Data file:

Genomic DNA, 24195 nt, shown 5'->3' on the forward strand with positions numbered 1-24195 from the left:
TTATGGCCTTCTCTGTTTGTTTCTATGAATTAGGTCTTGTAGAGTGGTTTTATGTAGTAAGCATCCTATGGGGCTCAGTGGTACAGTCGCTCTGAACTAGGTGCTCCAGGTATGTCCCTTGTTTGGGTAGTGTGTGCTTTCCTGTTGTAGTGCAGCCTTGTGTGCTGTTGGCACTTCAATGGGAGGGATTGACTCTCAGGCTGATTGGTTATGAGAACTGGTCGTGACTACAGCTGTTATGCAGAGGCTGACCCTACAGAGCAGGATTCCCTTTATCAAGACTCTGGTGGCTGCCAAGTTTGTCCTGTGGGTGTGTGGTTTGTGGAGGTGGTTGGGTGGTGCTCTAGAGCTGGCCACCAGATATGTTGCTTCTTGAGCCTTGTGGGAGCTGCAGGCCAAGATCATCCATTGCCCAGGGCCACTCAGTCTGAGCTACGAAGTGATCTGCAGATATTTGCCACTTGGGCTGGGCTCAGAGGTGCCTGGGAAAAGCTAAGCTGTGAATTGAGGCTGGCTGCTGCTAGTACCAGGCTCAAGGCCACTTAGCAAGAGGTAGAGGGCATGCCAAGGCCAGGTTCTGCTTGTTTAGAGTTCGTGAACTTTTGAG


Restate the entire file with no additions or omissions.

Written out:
Genomic DNA, 24195 nt, shown 5'->3' on the forward strand with positions numbered 1-24195 from the left:
TTATGGCCTTCTCTGTTTGTTTCTATGAATTAGGTCTTGTAGAGTGGTTTTATGTAGTAAGCATCCTATGGGGCTCAGTGGTACAGTCGCTCTGAACTAGGTGCTCCAGGTATGTCCCTTGTTTGGGTAGTGTGTGCTTTCCTGTTGTAGTGCAGCCTTGTGTGCTGTTGGCACTTCAATGGGAGGGATTGACTCTCAGGCTGATTGGTTATGAGAACTGGTCGTGACTACAGCTGTTATGCAGAGGCTGACCCTACAGAGCAGGATTCCCTTTATCAAGACTCTGGTGGCTGCCAAGTTTGTCCTGTGGGTGTGTGGTTTGTGGAGGTGGTTGGGTGGTGCTCTAGAGCTGGCCACCAGATATGTTGCTTCTTGAGCCTTGTGGGAGCTGCAGGCCAAGATCATCCATTGCCCAGGGCCACTCAGTCTGAGCTACGAAGTGATCTGCAGATATTTGCCACTTGGGCTGGGCTCAGAGGTGCCTGGGAAAAGCTAAGCTGTGAATTGAGGCTGGCTGCTGCTAGTACCAGGCTCAAGGCCACTTAGCAAGAGGTAGAGGGCATGCCAAGGCCAGGTTCTGCTTGTTTAGAGTTCGTGAACTTTTGAG